The Biden presidency is also expected to return US active engagement in the climate diplomacy circuit, which will be a great boost to Conference of Parties-26 in Glasgow in November 2021. A Biden administration is also expected to enhance multilateral diplomacy, be hard on Russia and China and place emphasis on arms control, which means it will right away begin negotiations on a new START Treaty with Russia (and perhaps find a way to engage China in it).

In the Middle East, a future president Biden will be less beholden to Israel (compared to Trump) and show greater sensitivity to the Islamic world; will likely return America to the table regarding Iran’s nuclear deal; will handle Saudi Arabia differently than Trump; and will be more favorable over a more normalized place for Qatar in the region. It does not look likely that Biden will make a strong attempt to resolve the Israeli-Palestinian conflict.

President Biden will not be softer on China. This is because the basic instinct of Washington, DC, establishment is now systematically geared for a long-term strategic rivalry with China. A future president Biden needs to prove that he is tough on China, and that under his watch America will not be surpassed by China.

But Biden is likely to handle China with greater policy sophistication and will be less predisposed to blame China and less confrontational when he needs to be. In any case, the “respectability gap” that was palpably felt between erratic Trump and steady Xi Jinping will decrease much during a Biden presidency.

It would be hasty to assume that a Biden presidency will immediately make America rejoin the Trans-Pacific Partnership (TPP). The domestic political circumstances in the US do not warrant that as yet. Instead, Biden is likely to begin with “safe” bilateral free trade negotiations, perhaps with Taiwan. Biden will need a year or two to assess the political and diplomatic situation before making a more determined move on the TPP.

It is a safe bet that the Indo-Pacific strategy will endure under the Biden administration. This is because the “Indo-Pacific” is now firmly entrenched in the US strategic psyche.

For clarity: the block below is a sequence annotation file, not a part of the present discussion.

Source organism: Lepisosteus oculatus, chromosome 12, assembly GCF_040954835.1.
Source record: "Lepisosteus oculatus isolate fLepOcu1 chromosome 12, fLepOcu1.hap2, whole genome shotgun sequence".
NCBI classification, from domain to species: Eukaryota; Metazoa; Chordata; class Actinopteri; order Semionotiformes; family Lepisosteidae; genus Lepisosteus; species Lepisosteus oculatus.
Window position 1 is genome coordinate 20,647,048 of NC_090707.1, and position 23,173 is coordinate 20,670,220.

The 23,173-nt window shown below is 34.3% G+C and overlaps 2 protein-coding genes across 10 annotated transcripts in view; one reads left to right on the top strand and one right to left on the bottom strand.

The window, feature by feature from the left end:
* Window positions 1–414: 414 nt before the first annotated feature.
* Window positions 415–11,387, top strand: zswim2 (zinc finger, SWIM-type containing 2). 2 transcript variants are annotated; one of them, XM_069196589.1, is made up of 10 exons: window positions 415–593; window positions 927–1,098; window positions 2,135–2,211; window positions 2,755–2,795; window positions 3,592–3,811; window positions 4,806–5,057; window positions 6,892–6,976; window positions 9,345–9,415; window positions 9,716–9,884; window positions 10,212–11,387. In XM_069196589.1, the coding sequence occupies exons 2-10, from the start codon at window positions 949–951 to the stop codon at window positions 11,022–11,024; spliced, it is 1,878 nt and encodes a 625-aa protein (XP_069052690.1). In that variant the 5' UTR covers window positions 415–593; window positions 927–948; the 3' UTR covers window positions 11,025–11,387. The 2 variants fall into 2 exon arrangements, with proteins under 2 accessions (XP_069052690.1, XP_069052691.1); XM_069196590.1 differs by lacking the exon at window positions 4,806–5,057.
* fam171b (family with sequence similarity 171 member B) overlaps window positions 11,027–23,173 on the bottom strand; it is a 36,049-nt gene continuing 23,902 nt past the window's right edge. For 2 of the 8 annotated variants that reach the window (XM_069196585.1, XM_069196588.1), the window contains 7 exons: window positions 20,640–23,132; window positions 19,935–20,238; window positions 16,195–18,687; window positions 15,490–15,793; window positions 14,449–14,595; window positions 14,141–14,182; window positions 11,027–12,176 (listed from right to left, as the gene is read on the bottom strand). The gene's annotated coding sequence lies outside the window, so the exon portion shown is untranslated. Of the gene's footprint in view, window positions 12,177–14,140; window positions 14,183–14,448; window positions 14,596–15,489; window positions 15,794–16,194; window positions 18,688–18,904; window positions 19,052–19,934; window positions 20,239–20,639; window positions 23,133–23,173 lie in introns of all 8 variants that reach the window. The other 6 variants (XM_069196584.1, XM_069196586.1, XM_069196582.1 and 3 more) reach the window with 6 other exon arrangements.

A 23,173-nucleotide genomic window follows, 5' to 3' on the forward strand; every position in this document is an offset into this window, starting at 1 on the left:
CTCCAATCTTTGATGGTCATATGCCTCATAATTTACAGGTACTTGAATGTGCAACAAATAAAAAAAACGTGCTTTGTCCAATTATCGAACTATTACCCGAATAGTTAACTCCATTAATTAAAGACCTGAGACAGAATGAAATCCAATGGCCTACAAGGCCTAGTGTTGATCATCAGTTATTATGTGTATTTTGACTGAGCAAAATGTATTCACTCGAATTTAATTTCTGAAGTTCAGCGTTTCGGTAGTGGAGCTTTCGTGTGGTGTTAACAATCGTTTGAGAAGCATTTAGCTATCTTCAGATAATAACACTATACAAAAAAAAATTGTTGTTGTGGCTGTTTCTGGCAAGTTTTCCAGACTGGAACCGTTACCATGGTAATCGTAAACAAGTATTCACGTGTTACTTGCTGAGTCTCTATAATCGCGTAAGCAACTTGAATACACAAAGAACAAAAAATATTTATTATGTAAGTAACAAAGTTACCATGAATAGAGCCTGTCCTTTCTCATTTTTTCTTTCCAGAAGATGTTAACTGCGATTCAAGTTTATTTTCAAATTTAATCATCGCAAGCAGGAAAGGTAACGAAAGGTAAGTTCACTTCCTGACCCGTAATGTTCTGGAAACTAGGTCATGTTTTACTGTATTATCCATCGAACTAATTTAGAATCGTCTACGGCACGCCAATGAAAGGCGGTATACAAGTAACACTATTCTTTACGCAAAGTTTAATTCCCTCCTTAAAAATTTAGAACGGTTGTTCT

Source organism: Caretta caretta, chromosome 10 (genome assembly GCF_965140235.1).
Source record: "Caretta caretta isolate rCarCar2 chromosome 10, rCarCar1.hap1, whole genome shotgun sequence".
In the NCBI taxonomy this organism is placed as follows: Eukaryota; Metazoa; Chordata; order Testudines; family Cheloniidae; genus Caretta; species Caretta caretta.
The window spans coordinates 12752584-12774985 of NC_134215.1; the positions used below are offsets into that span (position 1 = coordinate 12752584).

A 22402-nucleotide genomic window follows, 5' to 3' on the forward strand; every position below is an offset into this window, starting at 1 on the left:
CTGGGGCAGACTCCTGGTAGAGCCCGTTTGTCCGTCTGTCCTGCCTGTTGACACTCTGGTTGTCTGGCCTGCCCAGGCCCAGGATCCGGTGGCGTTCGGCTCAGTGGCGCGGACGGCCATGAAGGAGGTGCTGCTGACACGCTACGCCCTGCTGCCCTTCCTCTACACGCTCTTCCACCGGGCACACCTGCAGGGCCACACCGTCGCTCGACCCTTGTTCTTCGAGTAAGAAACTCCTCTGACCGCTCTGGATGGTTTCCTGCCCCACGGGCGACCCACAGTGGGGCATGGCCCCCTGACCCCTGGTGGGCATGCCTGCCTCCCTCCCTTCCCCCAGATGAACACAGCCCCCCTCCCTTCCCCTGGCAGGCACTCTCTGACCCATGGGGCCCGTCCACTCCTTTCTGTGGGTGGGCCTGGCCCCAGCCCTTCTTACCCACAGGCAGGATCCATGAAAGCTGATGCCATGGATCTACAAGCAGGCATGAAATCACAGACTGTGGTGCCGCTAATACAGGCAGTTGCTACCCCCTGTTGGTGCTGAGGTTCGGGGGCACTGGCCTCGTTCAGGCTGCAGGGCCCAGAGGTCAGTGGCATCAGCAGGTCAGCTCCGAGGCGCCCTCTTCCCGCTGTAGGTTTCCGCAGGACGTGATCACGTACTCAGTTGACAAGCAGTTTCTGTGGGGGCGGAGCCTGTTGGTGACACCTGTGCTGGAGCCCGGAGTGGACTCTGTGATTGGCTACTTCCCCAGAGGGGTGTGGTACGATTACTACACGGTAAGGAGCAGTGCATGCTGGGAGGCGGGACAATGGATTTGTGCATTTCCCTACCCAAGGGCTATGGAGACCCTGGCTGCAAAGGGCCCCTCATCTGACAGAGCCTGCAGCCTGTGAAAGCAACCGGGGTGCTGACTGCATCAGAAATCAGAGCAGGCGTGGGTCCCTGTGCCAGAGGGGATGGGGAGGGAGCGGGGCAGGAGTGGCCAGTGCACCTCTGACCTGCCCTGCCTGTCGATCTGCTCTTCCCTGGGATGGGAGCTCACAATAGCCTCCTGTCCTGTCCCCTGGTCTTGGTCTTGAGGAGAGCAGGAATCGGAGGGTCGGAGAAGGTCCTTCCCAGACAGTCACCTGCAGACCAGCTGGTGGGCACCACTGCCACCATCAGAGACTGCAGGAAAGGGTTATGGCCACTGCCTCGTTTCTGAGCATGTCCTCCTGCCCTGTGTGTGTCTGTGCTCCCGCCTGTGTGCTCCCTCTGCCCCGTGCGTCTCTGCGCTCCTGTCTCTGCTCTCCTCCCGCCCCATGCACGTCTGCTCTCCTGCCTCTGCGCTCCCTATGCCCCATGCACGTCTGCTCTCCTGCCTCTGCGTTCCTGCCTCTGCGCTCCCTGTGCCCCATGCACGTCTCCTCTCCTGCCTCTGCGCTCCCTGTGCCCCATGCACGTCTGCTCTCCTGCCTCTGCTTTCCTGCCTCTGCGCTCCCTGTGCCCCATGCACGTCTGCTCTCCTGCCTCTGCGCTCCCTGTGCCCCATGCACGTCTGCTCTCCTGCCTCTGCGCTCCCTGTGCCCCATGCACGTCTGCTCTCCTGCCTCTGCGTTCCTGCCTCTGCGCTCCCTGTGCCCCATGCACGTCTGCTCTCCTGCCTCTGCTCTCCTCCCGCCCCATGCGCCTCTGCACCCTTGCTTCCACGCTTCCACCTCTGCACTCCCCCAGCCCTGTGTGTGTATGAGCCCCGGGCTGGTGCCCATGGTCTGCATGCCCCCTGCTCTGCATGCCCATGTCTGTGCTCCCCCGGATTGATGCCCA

Outside US alliance systems, India will continue to be a key benefactor of Biden’s Asia policy.

The big question is whether Biden’s Indo-Pacific strategy will proactively embrace China or continue to sideline it in this regional architecture.

The other big question in this Indo-Pacific strategy will be how Biden sees Southeast Asia. Under Obama, Southeast Asia occupied a key place in the so-called pivot or rebalancing strategy, which by extension, raised the strategic position of Indonesia in the eyes of US policymakers.

While the policy package may be different, expect the Biden presidency to ramp up the US overall presence (strategic, economic, soft power) vis-a-vis China in the ASEAN region and a more intense competition for diplomatic and political influence in the region.

The aforementioned post-Trump US foreign policy still, of course, awaits president-hopeful Joe Biden’s actual policy pronouncements, which are still forthcoming. These will be clearer after the Democratic Convention, the presidential debates prior to elections and the inauguration in January 2021. Some of these policy predictions are deduced from my conversations with Washington, DC, insiders.

Yes, I know, you think I am getting way ahead of myself.

But the US elections are just four months (one summer season) away — a blink of an eye. The exit of President Trump will have a profoundly strategic impact on world affairs.

As the world scrambles to sketch a complex diplomatic agenda for a COVID-19 and post-pandemic world, they are well advised to start calculating what a post-Trump America and Biden presidency will look like, as that would make a huge difference in how world affairs evolve and how world problems would be solved in the coming five years.

 ***

The writer is founder of Foreign Policy Community of Indonesia (FPCI) and former Indonesian ambassador to the United States. 

Disclaimer: The opinions expressed in this article are those of the author and do not reflect the official stance of The Jakarta Post.